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Jerusalem 1913: The Origins of the Arab-Israeli Conflict Hardcover – April 19, 2007

4.1 out of 5 stars 39 customer reviews

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Editorial Reviews

From Publishers Weekly

In Ottoman Jerusalem, families of different religions picnicked together at popular shrines and vouched for each other at the bank; Muslims and Jews were business partners and neighbors; and Arab children dressed in costumes for the Jewish holiday of Purim. How then did this city of ethnic diversity become a crucible of sectarian conflict? Marcus (The View from Nebo), a Pulitzer-winning former Wall Street Journal correspondent, focuses on the year 1913 as a turning point, when leaders at the Zionist Congress argued for both cultural and demographic domination of Palestine, while at the same time Jews and Arabs were negotiating a possible peace. Marcus also highlights three men who helped shape the destiny of the future Israeli capital. Albert Antebi was a non-Zionist Syrian Jew who advocated for Jewish economic solvency and strong relationships with Muslims; ardent Zionist Arthur Ruppin directed the establishment of Jewish settlements; and Ruhi Khalidi, a prominent Muslim , although not an Arab nationalist, actively opposed Jewish immigration and land purchases. Marcus masterfully brings a Jerusalem of almost a century ago to pungent life, and her political dissection of the era is lucid and well-meaning although she never explains the gulf between moderate Muslims of 1913 and today's Islamist and radical movements. (Apr. 23)
Copyright © Reed Business Information, a division of Reed Elsevier Inc. All rights reserved.

From Booklist

Searching for the origins of the Arab-Israeli conflict, veteran Middle East correspondent Marcus highlights 1913 as a year when neighborly relations in Jerusalem took a serious turn for the worse. That was the year of the eleventh Zionist congress in Vienna, at which strategies for purchasing land in Palestine transformed into a massive international fund-raising effort and a muscular Jewish nationalism; it was the year Ottoman parliamentarian Ruhi Khalidi wrote Zionism or the Zionist Question, which anticipated nationalistic strife and urged Arabs to hold onto their land. That was also the year a dispute over stolen grapes descended into armed conflict in Rehovot, a Jewish settlement near Jaffa. Although touted as a challenge to the conventional historical narrative of the conflict, which tends to focus on the British Mandate of 1920-48, Marcus' book is ultimately more concerned with bringing to life Khalidi and other key personalities and reminding us that there was a time in this century when shared traditions and communal space trumped ideological partisanship in Jerusalem. Both tasks are done with the same perceptive analysis and graceful prose that won her a Pulitzer in 2005 for her reportage on cancer survivors. Brendan Driscoll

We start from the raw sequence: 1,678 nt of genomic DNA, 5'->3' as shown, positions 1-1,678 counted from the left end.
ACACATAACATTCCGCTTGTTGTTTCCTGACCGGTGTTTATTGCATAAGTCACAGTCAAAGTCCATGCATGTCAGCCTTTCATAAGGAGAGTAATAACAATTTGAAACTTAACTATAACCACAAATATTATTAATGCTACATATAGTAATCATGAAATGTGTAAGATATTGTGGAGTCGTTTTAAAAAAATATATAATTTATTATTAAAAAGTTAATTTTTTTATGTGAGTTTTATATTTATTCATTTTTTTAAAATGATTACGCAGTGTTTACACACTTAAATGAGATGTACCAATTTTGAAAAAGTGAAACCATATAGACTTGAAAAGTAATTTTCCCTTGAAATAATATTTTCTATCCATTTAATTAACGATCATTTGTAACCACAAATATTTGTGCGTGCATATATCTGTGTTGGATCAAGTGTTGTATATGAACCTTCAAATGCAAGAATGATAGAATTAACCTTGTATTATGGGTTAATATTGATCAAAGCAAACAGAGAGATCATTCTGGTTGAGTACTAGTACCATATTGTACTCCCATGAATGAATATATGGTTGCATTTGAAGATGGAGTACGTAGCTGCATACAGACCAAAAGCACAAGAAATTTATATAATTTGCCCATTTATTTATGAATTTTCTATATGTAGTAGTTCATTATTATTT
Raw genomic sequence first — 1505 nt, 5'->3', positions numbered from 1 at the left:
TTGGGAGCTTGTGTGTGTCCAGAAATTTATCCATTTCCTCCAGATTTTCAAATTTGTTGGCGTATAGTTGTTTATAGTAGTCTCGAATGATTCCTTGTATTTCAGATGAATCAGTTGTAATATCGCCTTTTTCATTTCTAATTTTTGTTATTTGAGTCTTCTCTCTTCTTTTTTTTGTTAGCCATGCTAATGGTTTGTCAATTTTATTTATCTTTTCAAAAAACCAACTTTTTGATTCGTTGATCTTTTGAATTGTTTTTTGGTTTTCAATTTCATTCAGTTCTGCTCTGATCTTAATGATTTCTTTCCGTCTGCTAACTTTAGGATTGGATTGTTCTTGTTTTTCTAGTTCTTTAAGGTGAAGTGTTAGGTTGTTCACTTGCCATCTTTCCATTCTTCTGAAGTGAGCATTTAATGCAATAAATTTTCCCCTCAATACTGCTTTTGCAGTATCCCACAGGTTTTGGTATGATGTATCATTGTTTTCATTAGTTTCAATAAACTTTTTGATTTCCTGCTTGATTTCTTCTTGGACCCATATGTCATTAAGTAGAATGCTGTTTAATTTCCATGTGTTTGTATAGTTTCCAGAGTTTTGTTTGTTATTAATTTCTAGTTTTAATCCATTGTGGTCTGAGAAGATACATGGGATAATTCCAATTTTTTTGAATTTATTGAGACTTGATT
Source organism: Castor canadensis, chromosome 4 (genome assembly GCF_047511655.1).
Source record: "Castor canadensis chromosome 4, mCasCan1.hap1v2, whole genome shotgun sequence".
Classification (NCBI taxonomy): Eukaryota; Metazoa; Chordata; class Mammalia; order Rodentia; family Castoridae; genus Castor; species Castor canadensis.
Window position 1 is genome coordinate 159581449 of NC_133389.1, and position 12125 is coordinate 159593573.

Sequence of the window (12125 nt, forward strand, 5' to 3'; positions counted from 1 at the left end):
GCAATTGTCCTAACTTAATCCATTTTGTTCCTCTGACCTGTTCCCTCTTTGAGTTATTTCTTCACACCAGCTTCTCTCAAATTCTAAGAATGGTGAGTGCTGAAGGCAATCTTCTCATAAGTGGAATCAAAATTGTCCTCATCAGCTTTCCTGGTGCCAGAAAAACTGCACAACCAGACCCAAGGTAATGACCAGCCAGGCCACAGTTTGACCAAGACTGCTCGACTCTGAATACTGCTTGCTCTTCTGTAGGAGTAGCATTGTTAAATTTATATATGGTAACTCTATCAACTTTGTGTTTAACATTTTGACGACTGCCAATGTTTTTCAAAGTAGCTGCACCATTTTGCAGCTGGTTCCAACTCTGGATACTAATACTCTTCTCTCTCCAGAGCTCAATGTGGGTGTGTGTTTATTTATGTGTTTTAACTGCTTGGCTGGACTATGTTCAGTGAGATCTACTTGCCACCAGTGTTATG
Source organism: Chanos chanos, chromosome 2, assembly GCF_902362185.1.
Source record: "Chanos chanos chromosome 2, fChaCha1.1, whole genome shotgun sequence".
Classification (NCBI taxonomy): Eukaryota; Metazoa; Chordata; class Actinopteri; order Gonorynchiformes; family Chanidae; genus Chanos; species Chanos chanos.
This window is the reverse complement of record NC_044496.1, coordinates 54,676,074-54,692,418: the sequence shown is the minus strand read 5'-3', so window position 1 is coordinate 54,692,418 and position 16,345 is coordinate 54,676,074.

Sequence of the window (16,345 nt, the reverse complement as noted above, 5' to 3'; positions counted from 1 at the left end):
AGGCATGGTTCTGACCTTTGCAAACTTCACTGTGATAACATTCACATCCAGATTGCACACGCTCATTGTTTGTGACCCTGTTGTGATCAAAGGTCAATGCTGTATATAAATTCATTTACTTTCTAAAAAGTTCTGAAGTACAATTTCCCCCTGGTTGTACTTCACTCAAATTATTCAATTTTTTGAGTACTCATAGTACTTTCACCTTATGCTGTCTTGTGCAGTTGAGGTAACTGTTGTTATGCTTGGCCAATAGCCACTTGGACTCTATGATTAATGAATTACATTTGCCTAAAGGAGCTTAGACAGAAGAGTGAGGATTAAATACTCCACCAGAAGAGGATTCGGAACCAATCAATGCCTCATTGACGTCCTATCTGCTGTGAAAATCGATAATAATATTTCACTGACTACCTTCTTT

Copyright © American Library Association. All rights reserved

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Product Details

  • Hardcover: 240 pages
  • Publisher: Viking Adult; First Printing edition (April 19, 2007)
  • Language: English
  • ISBN-10: 0670038369
  • ISBN-13: 978-0670038367
  • Product Dimensions: 6.4 x 0.9 x 9.5 inches
  • Shipping Weight: 12 ounces
  • Average Customer Review: 4.1 out of 5 stars  See all reviews (39 customer reviews)
  • Amazon Best Sellers Rank: #552,560 in Books (See Top 100 in Books)

Customer Reviews

Top Customer Reviews

By Seth J. Frantzman HALL OF FAME on May 8, 2007
Format: Hardcover
This book examines a number of scenes and characters from the era 1898-1914 in Jerusalem and presents the argument that the roots of the present Israeli-Arab conflict or Jewish-Palestinian conflict is encapsulated in missed opportunities and rising nationalism that coalesced in 1913. It was this year when a number of interesting characters were in Jerusalem, including Albert Ente, Theodore Herzl, Arthur Ruppin and Ruhi Khalidi. The thesis of the book claims the Zionist congress in Vienna which debated the question of Jewish demographic changes and land purchases led to Arab nationalism and Khalidi's interest in Zionism educated the Arabs to awake to the rising danger. This is an interesting argument but also problematic.

The Jewish population of Palestine was tiny, comparable to the Muslim population of Sweden in 2006, or smaller. That Khalidi was far-sighted may be true, it might also be true that he was alarmist and intolerant of new immigrants and thus helped fan the flames of nationalism. It is a circle, more nationalism and riots by Arabs caused more Jewish self-awareness that a peaceful pact might not be found.

The strength in this book therefore is not the argument, but the well written descriptions of the characters and their backgrounds and the very fair and interesting examination of how Jerusalem felt in this period. Free from propaganda and arrogant high-falutent accusations, this book is a wonderful and quick read, enjoyable and informative.